The asteroid, dubbed by NASA 2006 QV89, was first found hurtling past Earth 13 years ago. Even back then, NASA confidently estimated the rock would visit Earth again in September 2019. But a lack of concrete observations meant there was some uncertainty over how close the asteroid would approach our planet. The uncertainty led NASA’s Center for Near Earth Object Studies (CNEOS) to consider a small probability of impact this year.
Asteroid QV 89 measures somewhere in the range of 75.4ft to 170.6ft (23m to 52m) in diameter.
The space rock is also flying through the solar system at breakneck speeds of around 4.13km per second or 9,238mph (14,868kph).
Because of this, the asteroid was too faint and too far away to calculate its trajectory.
Thankfully, a recent analysis of the asteroid’s orbital flight has ruled out a deadly collision this month.
NASA said: “The Center for Near-Earth Object Studies has determined with new analysis by its Sentry impact monitoring system that a small asteroid whose uncertain position was of concern will pass by Earth at a very safe distance in September.
“The new analysis of the asteroid, called 2006 QV89, was made possible by key telescopic observations made in early July, and then again the weekend of August 10 to 11, by Dr Dave Tholen of the University of Hawaii’s Institute for Astronomy.
“After being too distant and too faint to be detectable for over 13 years, Tholen picked the asteroid up using a wide-field camera on the 3.6-meter Canada-France-Hawaii Telescope (CFHT) on Mauna Kea.”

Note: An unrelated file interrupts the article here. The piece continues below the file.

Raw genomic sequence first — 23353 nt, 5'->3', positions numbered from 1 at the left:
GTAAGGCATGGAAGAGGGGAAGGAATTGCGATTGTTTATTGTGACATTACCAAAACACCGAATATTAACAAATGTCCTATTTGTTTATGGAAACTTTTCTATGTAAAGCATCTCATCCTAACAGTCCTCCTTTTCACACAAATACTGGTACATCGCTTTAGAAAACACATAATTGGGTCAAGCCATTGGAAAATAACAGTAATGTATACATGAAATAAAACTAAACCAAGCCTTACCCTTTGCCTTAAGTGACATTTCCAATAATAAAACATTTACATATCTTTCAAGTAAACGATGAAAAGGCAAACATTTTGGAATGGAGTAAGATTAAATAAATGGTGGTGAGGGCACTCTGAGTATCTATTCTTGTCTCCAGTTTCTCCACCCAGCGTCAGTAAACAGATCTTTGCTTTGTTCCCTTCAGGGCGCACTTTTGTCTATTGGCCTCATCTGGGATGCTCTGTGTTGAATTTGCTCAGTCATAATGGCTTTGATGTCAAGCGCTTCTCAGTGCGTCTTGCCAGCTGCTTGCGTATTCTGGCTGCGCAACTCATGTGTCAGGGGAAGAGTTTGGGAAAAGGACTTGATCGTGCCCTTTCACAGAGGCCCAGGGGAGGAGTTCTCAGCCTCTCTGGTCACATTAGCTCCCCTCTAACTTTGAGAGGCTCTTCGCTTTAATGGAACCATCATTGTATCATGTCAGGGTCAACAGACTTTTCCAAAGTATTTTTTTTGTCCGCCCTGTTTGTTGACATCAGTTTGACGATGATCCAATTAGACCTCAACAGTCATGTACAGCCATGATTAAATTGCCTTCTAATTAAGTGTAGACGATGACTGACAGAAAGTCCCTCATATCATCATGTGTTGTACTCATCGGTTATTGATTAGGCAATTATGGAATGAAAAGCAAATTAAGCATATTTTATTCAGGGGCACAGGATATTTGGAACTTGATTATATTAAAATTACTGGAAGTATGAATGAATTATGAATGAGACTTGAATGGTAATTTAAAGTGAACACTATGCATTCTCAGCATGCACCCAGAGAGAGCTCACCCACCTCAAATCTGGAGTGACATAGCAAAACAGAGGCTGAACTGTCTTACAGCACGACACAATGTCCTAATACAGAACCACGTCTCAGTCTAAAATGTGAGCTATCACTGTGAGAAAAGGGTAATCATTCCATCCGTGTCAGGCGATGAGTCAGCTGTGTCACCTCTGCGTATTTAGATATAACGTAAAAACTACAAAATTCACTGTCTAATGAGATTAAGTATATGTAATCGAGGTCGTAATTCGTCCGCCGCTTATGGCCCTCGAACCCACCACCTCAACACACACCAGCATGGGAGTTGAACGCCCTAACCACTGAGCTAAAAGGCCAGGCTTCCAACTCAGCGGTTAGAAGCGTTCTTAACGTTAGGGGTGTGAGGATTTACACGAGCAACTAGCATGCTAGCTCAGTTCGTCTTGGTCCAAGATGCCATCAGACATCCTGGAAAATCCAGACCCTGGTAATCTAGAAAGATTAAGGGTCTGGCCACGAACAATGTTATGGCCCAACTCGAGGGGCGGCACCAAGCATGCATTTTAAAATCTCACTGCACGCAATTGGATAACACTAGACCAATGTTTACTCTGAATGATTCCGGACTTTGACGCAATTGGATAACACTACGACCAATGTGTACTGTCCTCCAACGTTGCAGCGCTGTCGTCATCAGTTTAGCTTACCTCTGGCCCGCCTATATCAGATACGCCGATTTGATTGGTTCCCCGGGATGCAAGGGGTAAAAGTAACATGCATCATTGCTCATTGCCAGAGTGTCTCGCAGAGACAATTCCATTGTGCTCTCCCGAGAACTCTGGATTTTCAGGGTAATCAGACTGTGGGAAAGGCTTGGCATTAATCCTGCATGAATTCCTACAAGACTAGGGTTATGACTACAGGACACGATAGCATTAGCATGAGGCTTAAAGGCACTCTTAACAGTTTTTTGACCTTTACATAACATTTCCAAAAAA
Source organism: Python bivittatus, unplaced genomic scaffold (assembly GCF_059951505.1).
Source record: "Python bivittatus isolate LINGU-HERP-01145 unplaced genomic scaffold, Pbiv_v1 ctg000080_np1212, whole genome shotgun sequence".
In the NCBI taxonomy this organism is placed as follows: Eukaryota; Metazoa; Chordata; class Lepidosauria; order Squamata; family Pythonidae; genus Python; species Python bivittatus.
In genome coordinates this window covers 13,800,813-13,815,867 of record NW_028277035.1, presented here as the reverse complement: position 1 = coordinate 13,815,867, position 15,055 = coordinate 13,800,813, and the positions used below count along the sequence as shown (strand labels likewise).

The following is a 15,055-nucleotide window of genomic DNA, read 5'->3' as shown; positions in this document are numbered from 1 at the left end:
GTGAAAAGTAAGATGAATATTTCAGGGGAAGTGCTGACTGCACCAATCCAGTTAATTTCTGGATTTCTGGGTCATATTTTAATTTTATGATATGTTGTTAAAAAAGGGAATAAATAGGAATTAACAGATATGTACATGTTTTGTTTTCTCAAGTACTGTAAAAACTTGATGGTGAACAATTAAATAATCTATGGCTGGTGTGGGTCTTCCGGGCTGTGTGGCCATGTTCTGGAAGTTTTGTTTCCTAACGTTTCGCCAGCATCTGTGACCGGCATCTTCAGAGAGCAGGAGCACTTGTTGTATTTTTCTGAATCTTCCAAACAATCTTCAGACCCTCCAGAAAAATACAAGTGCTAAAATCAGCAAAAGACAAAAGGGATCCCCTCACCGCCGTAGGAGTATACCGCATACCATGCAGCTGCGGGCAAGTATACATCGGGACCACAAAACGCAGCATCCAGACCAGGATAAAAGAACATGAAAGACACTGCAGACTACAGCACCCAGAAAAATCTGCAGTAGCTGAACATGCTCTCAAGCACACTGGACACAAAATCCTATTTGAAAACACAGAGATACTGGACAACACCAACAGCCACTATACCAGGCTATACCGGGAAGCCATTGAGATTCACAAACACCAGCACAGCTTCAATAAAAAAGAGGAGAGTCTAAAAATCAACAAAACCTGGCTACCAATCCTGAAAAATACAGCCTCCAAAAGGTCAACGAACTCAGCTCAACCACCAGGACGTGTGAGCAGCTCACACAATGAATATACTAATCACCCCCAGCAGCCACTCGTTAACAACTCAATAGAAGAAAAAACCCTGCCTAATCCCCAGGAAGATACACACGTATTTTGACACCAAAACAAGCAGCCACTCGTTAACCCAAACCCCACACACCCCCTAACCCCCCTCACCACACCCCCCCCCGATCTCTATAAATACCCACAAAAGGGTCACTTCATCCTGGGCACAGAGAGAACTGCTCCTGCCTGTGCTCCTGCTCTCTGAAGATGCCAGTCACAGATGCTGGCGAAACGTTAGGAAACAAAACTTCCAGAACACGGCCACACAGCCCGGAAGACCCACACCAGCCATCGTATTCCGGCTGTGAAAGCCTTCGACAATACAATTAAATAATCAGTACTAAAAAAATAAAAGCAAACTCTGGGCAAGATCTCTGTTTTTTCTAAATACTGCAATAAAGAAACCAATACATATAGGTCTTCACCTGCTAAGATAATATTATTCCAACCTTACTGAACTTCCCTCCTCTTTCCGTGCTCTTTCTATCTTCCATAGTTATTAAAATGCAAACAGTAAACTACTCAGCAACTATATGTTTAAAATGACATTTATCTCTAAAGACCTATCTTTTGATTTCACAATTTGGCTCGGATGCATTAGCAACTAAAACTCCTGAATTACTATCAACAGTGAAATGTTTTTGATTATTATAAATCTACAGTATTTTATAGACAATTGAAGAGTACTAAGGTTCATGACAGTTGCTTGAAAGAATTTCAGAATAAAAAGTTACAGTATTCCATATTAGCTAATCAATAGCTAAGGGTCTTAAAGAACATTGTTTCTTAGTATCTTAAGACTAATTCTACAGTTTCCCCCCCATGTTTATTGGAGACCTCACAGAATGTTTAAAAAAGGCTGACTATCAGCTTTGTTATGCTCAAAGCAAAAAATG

Asteroid QV89 will appear close to Earth on the morning of Friday, September 27.
NASA predicts the asteroid will be closest to our planet around 4.54am BST (3.54am UTC).
When the space rock appears, it will make a so-called Earth Close Approach.
Asteroid QV89 will approach our planet from a distance of roughly 0.04631 astronomical units.
A single astronomical unit measures around 93 million miles (149.6 million km), which is the distance from Earth to the Sun.
In other words, the asteroid will approach from a distance equals to 18 times as far as the Moon is from Earth.
The asteroid was removed from NASA’s danger list on July 18 when its position in the sky ruled out a risk of impact.
Asteroids and comets like QV89 often cross paths with Earth’s orbit of the Sun.
NASA refers to these rocky objects as NEOs or Near-Earth Objects.
Asteroid QV89 is an Apollo-type space rock that orbits the Sun along a trajectory similar to Asteroid 1862 Apollo.